Let’s start this post off with a pop culture confession: I didn’t like The Hangover. I realize that this probably puts me in the minority of the American movie-going public (the film earned nearly a half-billion dollars at the box office, making it the highest-grossing R-rated comedy of all-time), but I found it to be a bit too crass and a bit too formulaic for my taste.
A recent New York Times article revealed that the Obama administration is considering withdrawing U.S. troops from Afghanistan ahead of the planned 2014 withdrawal date, raising questions about what the country might look like after foreign forces exit – whenever that may be. The answer is critical, as the future of post-withdrawal Afghanistan has implications for the entire Asian continent.
President Barack Obama’s first-ever trip to Myanmar (Burma) shows he is still taking a two pronged approach on North Korea by sending two explicit messages: 1. the door is still open for cooperation if North Korea is serious about surrendering its nuclear ambitions, and 2. sanctions against the North will continue in the meantime to cut off the cash flow to its military.
Many of you know there is a slew of bilateral civil nuclear cooperation agreements (“123”) that need to be renewed, and among them is one with South Korea. I recently wrote an op-ed in The Hill arguing that the North Korean nuclear issue is irrelevant to 123 discussions and point out the real dilemmas US policymakers are faced with when negotiating all civil nuclear cooperation agreements hereafter.
For several months now, Senator Rand Paul of Kentucky has been pushing for the United States to cut off foreign aid to Pakistan, which amounted to just over $2 billion in 2012. This week, as conservative Republicans propose a rethinking of aid to Egypt and Libya in the wake of anti-American attacks there, Paul is hoping to finally get a vote on his Pakistan proposal.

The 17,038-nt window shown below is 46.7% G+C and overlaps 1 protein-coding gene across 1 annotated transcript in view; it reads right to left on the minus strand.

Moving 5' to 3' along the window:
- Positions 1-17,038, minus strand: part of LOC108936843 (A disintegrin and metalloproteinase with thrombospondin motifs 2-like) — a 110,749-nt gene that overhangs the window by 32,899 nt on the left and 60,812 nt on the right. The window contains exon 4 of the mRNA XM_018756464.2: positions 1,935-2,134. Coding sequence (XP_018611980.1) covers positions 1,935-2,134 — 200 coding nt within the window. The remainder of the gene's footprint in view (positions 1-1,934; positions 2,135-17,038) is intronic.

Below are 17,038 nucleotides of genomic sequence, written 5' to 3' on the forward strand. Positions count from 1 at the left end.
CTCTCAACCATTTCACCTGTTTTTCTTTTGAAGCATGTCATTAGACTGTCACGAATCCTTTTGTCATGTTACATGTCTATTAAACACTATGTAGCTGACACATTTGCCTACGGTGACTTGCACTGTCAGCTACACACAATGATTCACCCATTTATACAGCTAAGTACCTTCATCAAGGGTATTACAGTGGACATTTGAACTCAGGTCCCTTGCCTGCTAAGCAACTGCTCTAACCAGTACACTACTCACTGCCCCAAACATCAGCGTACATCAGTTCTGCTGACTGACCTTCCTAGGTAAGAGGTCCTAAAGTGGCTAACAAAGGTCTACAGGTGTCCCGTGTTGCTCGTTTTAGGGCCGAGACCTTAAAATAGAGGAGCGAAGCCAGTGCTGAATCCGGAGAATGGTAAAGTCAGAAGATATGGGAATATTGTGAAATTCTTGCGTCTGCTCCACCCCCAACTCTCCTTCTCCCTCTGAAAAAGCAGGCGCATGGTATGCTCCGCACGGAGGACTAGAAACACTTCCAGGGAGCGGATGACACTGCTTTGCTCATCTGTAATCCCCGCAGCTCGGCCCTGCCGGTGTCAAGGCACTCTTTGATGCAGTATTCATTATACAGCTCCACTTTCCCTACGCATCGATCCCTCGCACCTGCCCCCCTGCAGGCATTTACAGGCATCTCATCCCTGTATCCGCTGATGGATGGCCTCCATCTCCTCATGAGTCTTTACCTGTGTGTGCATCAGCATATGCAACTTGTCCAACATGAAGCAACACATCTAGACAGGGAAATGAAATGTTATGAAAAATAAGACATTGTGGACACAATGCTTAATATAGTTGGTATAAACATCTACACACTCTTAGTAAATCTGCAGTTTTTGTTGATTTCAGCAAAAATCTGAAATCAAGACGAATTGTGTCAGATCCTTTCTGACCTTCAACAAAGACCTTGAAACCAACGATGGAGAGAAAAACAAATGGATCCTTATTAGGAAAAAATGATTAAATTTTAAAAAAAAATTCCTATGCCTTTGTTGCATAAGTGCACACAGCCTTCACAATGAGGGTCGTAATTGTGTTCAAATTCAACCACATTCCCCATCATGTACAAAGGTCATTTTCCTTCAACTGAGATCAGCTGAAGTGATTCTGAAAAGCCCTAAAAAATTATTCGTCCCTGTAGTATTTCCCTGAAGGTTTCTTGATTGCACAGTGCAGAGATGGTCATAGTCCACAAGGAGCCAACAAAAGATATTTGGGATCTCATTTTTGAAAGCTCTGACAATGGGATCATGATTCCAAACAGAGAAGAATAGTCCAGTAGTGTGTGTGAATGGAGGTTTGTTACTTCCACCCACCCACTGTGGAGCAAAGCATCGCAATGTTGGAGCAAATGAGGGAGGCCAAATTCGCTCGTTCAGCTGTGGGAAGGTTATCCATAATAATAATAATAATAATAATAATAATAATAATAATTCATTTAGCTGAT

The debate on missile defense in the United States is sorely lacking in substance and has been overly politicized, especially recently given the hyper-partisan relationship between Congressional Republicans and President Obama. There is little discussion on the actual capabilities of current missile defense systems and the projected capabilities of future ones. We also haven’t paid enough attention to how others will react to a new strategic environment in which the United States has robust missile defense capabilities (or is perceived to).
The landmark civil nuclear agreement that the two countries signed in 2008 was supposed to lead to tens of billions of dollars in business for U.S. companies that build nuclear power plants. But it has not yielded anything except a disagreement over who would be liable in the event of a nuclear accident.